Details: Hardcover, 448 pages
Publication: August 4, 2020 by William Morrow
Goodreads Synopsis: From the critically acclaimed author of The Baker’s Secret and The Curiosity comes a novel of conscience, love, and redemption—a fascinating fictionalized account of the life of Charlie Fisk, a gifted mathematician who was drafted into Manhattan Project and ordered against his morals to build the detonator for the atomic bomb. With his musician wife, he spends his postwar life seeking redemption—and they find it together.
“The most tender, terrifying, relevant book you’ll read this year.” —Jenna Blum, New York Times bestselling author of Those Who Save Us and The Lost Family
Graduating from Harvard at the height of World War II, brilliant mathematician Charlie Fish is assigned to the Manhattan Project. Working with some of the age’s greatest scientific minds, including J. Robert Oppenheimer, Enrico Fermi, and Leo Szilard, Charlie is assigned the task of designing and building the detonator of the atomic bomb.
As he performs that work Charlie suffers a crisis of conscience, which his wife, Brenda—unaware of the true nature of Charlie’s top-secret task—mistakes as self-doubt. She urges him to set aside his qualms and continue. Once the bombs strike Hiroshima and Nagasaki, the feelings of culpability devastate him and Brenda.
At the war’s end, Charlie receives a scholarship to pursue a PhD in physics at Stanford—an opportunity he and Brenda hope will allow them a fresh start. But the past proves inescapable. All any of his new colleagues can talk about is the bomb, and what greater atomic weapons might be on the horizon. Haunted by guilt, Charlie and Brenda leave Stanford and decide to dedicate the rest of their lives to making amends for the evil he helped to birth into the world.
Based on the life of the actual mathematician Charles B. Fisk, Universe of Two combines riveting historical drama with a poignant love story. Stephen Kiernan has conjured a remarkable account of two people struggling to heal their consciences and find peace in a world forever changed.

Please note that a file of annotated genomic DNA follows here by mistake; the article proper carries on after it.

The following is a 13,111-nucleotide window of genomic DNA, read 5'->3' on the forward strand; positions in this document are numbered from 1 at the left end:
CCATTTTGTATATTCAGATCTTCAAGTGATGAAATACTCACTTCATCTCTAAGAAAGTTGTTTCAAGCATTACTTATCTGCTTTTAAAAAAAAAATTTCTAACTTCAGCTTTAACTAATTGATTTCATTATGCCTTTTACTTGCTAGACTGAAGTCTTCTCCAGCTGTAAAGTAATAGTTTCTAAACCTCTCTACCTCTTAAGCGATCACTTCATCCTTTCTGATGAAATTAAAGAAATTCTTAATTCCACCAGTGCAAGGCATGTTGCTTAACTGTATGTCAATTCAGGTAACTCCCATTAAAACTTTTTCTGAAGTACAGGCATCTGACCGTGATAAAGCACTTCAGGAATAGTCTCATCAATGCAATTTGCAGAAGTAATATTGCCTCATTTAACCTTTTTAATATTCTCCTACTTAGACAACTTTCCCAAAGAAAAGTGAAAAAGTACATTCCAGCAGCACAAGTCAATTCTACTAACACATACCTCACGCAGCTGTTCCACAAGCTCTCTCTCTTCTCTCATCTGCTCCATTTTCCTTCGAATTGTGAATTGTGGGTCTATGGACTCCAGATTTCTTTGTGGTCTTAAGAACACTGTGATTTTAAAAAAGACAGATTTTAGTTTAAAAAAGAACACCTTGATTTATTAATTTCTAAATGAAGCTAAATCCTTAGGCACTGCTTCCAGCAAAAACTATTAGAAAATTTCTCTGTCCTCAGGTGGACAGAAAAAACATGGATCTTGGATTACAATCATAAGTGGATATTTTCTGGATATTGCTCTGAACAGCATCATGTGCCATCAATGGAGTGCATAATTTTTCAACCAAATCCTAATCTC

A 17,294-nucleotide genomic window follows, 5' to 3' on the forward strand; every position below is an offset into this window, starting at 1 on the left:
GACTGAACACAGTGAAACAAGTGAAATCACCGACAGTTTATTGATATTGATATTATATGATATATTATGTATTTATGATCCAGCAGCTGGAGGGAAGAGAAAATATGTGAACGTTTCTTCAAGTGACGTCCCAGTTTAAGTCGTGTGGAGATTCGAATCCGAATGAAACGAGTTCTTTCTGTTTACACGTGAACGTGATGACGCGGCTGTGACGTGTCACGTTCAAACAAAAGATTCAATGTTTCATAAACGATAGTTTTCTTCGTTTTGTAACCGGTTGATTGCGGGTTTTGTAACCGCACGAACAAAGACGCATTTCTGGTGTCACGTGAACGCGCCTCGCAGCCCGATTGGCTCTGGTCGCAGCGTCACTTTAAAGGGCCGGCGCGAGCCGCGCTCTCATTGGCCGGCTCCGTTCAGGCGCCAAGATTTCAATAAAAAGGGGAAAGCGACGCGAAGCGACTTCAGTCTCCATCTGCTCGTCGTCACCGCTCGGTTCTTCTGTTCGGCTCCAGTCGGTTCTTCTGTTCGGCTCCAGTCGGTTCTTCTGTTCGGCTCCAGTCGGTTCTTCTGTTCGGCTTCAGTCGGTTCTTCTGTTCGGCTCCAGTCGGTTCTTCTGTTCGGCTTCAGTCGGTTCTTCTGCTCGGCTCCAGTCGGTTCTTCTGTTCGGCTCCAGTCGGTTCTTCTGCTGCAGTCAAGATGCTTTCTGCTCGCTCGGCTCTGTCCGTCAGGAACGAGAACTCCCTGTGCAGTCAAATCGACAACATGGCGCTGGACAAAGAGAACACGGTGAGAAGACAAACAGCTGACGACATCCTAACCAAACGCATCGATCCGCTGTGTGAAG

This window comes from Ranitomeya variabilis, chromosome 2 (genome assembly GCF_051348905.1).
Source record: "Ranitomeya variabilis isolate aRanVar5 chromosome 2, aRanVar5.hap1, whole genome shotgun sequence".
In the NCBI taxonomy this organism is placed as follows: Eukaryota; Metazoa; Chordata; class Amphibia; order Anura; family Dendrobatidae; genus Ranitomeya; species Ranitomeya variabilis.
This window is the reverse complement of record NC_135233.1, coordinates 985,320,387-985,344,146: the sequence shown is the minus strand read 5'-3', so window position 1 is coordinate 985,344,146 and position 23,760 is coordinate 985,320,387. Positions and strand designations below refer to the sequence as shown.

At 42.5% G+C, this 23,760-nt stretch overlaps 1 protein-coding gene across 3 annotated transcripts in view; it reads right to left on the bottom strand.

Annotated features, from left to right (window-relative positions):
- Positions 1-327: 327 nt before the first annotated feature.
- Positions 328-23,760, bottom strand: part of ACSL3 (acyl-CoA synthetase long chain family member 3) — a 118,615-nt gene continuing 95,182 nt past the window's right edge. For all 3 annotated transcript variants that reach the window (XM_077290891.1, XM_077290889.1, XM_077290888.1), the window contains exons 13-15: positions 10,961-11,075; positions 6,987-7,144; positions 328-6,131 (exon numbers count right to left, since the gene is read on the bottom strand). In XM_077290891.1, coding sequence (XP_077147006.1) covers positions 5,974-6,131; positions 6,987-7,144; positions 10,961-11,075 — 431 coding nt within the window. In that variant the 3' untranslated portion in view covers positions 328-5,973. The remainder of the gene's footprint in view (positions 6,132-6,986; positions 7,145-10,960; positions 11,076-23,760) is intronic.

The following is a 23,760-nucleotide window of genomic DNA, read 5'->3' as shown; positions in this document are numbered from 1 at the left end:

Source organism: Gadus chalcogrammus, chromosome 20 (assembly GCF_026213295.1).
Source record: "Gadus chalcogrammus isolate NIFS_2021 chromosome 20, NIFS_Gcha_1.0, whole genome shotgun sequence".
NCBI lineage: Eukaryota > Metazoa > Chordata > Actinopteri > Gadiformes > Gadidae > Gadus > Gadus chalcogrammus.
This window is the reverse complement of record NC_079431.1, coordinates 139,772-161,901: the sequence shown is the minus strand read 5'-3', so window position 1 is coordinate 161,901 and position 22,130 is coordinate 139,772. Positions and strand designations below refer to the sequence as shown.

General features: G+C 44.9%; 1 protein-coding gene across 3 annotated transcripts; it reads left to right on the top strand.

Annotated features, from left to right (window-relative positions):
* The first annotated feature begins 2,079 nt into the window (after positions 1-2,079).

My Thoughts: This is probably the best book I’ve read based during a war. It held my attention from beginning to end, even though some parts were a bit confusing to me. Even with the confusion – mostly about war and organs – I did learn about both subjects, which is always lovely to me. The alternating perspectives was also a bit confusing until the very end.
The character development, for Brenda especially, was great. I couldn’t stand her for a good chunk of the book – probably up until the last fourth of the book. I always love characters who recognize their mistakes and work to change things. I also loved the development for her mother. It was heartwarming to watch her soften and act more caring towards her entire family.
The writing itself was beautiful. It reminded me a lot of a Nicholas Sparks book, though maybe with a little more depth into certain topics. This was my first book by this author, but with how much I adored this book, I’ll absolutely be looking into his others as soon as I can.
My favorite thing about this book was the realistic aspect. Kiernan showed the toll war takes on everyone involved – whether that be the partners and family of soldiers or the soldiers themselves. He showed how it can affect marriages, families, and mental health.
Overall, this was absolutely a book that was worth reading. I learned a lot about the war, organs, and even relationships. The writing was wonderful, and it felt so real at times that I’d feel as if I were a part of the story myself. The book does contain some sensitive subjects, so it may be best to read with some caution.
Disclaimer: I received a free copy of this book via JeanBookNerd Tours and am voluntarily leaving a review.
You can order Universe of Two from Amazon in the following formats:
Connect with Stephen P. Kiernan here: